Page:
A Tale of Two Patients—and One Deadly Form of Discrimination

Consider the experience of these two patients:

Patient One has a heart attack. He goes to a hospital, and like most patients who have suffered a heart attack or have pneumonia, he is admitted. An electronic notice will be sent to his insurance company the next business day.

Patient Two is deeply depressed and has tried to commit suicide. He goes to a hospital for help. Before treating the patient, the doctor first must call a toll-free number, “present the case in voluminous detail, and get prior authorization,” Dr. Paul Summergrad, president-elect of the American Psychiatric Assn., said in a recent New York Times article.

Why the difference?

For decades insurance companies have been allowed to treat mental illness as if it is somehow not a real disease. Their rules and regulations made it tougher for a person suffering from mental illness or addiction to get help. While this may help an insurer’s bottom line, it does nothing to help our society.

Mental illness has been a major factor in many of the mass shootings that have devastated our nation, from the Newton, Conn. elementary school massacre, to the killings at a Naval shipyard in Washington, D.C. Drug addiction plays a major role in many more crimes every day in this country. Just ask any cop.

Treating mental illness and addiction the same way we treat physical illness seems like common sense, but insurance companies have done just the opposite—until now.

Last week, the New York Times reported that the Obama Administration completed an effort to require insurance companies to cover care for mental health and addiction the same way they cover physical illnesses.

The long-awaited regulations defining parity in benefits and treatment have been many years in the making. And they are a critical part of the president’s plan to reduce gun violence. According to the New York Times, the regulations address “an issue on which there is bipartisan agreement: Making treatment more available to those with mental illness could reduce killings, including mass murders.”

The regulations will also extend to people covered by the Affordable Care Act. These new rules are expected to be particularly helpful to returning veterans, such as those suffering from post traumatic stress disorder.

As we continue to search for a way to end the violence that terrorizes this nation, this is a major step in the right direction.


One thought on “A Tale of Two Patients—and One Deadly Form of Discrimination

  1. It is not a question of whether it could reduce gun violence–it will reduce gun violence and other crimes as well.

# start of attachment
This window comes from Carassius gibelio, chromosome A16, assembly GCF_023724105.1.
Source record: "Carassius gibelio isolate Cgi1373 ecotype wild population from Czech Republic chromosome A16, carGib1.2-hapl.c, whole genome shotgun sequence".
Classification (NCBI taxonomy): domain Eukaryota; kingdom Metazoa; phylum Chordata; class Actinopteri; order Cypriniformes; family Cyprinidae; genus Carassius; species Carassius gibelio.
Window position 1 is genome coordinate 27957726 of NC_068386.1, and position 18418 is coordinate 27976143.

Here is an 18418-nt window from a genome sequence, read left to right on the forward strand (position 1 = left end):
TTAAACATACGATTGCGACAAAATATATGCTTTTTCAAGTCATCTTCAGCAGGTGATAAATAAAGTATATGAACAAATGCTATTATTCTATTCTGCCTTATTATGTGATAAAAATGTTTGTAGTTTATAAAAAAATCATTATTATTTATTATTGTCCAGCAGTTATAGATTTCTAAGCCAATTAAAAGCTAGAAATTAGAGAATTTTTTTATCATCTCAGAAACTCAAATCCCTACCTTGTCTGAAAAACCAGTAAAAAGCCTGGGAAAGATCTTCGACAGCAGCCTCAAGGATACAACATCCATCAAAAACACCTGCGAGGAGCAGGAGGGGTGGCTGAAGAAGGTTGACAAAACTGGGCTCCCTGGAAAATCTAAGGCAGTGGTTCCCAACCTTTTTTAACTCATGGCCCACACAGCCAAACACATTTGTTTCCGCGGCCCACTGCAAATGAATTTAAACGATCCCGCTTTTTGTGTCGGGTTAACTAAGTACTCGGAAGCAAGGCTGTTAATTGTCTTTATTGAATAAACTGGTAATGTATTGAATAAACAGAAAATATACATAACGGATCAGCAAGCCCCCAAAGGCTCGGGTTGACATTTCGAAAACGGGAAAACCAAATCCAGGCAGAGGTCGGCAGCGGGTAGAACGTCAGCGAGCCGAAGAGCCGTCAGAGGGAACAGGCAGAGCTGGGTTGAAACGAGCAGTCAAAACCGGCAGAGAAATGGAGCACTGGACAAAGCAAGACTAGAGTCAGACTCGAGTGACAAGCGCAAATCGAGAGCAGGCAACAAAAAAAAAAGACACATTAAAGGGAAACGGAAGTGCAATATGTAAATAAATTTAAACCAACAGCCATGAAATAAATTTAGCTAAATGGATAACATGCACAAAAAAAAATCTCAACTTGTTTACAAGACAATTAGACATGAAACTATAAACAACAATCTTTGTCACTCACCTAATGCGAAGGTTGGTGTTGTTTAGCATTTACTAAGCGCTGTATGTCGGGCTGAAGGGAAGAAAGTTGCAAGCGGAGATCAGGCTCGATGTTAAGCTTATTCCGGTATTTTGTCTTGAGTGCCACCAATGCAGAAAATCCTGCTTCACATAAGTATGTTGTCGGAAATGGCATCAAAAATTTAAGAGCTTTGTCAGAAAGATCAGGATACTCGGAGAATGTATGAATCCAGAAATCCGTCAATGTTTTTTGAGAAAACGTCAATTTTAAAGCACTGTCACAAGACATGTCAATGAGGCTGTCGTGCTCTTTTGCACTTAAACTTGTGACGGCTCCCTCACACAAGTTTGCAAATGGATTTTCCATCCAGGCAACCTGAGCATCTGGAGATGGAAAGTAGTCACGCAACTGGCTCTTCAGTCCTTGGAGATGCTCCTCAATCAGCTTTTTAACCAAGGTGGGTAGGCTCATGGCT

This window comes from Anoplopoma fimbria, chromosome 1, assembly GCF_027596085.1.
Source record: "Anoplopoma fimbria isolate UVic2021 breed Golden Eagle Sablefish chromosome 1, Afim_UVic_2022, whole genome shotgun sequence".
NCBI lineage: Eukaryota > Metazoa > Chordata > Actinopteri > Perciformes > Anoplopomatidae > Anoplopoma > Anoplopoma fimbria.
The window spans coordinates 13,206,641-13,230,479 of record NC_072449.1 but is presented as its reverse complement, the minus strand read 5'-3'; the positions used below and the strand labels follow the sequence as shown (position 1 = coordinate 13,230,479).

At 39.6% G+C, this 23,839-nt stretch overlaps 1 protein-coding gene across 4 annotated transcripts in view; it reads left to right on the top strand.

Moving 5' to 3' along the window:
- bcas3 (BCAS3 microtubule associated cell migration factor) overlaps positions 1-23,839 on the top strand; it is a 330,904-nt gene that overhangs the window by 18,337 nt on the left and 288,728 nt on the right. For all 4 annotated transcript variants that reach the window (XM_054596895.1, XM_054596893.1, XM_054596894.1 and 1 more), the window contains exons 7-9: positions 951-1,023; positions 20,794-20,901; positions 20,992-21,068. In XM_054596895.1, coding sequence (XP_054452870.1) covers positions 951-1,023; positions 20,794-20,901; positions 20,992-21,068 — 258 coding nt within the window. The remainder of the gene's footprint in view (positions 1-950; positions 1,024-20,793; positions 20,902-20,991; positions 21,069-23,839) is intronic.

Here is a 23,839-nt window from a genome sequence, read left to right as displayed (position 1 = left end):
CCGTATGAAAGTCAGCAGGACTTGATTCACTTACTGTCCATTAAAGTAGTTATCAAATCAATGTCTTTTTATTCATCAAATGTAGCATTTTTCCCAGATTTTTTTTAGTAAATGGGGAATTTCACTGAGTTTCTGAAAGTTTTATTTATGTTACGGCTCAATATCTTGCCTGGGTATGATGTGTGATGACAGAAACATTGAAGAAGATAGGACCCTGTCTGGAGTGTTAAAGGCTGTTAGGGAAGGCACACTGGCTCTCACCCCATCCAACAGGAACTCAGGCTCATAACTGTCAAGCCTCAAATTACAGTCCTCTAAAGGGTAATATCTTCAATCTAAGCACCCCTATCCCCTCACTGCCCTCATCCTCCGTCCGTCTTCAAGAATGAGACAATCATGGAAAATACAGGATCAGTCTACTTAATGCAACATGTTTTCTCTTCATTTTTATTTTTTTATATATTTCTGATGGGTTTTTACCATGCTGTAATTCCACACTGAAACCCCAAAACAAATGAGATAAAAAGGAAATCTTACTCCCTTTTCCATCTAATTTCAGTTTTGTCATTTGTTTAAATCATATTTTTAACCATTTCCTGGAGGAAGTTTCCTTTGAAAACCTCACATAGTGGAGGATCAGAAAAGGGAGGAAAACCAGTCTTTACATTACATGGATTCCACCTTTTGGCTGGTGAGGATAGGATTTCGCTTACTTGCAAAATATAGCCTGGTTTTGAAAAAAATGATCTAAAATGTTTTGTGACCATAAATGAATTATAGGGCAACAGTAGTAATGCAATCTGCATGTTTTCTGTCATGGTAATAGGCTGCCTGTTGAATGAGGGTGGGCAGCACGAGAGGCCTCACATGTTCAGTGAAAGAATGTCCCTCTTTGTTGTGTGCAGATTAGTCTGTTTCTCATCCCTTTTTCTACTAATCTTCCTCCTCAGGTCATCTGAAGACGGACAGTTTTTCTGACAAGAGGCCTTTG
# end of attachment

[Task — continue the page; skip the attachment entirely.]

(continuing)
Behavior and emotional state are linked. They cannot be separated. Our society largely ignores this and the way mental health has been treated by insurance companies (and employers) reflects the way society ignores the issue. But we KNOW, deep down, the truth. Happy people are not committing crimes. Unhappy people, fearful, stressed, depressed people are the ones whose thought processes eventually lead them to behaviors society finds unacceptable.

    In my programs, after the participants know me and how I am a happy and loving Being, I sometimes ask the participants if they would be afraid if I had a table full of loaded guns on the podium with me. There are slight shifting in their chairs by some who have a dislike or fear of guns as if guns themselves have any power but for the most part the group always agrees they would not be frightened by my standing by a table full of loaded guns.

    Then I ask them if they would be afraid if the person next to the table was someone they know was angry or depressed. There is never any hesitation–the group knows intuitively that they would leave under those circumstances–as quickly as possible.

    We know emotional state impacts behavior but society does not address the low emotional states until a crime is committed.

    If we consciously acknowledge the connection between behavior and emotional state we would change our own behavior and help those who are feeling down. Today, we often kick them further down which just worsens the lives of everyone.

    Before we consciously accept that emotional state affects behavior we have to loosen our hold on the bogus concept that some humans are evil. We like to think that there are “good” people and “evil” people because it helps us believe, if we do our best to be good, that we can’t be evil. The truth is that it is the sustained low emotional state (which may be because of environment or because of learned thought-processes) is what leads to evil behavior.

    Emotional state can be managed with skills even children can learn. If everyone learned those skills very few people would live in low enough emotional states long enough to create a problem for society.

    Better medical care is a 1st step but that is treating a symptom.

    I suggest we do true prevention and widely share the skills to managing one’s own emotional state at healthy levels. It is possible. It is the only path that will get us where we want to be–a world where everyone can thrive.

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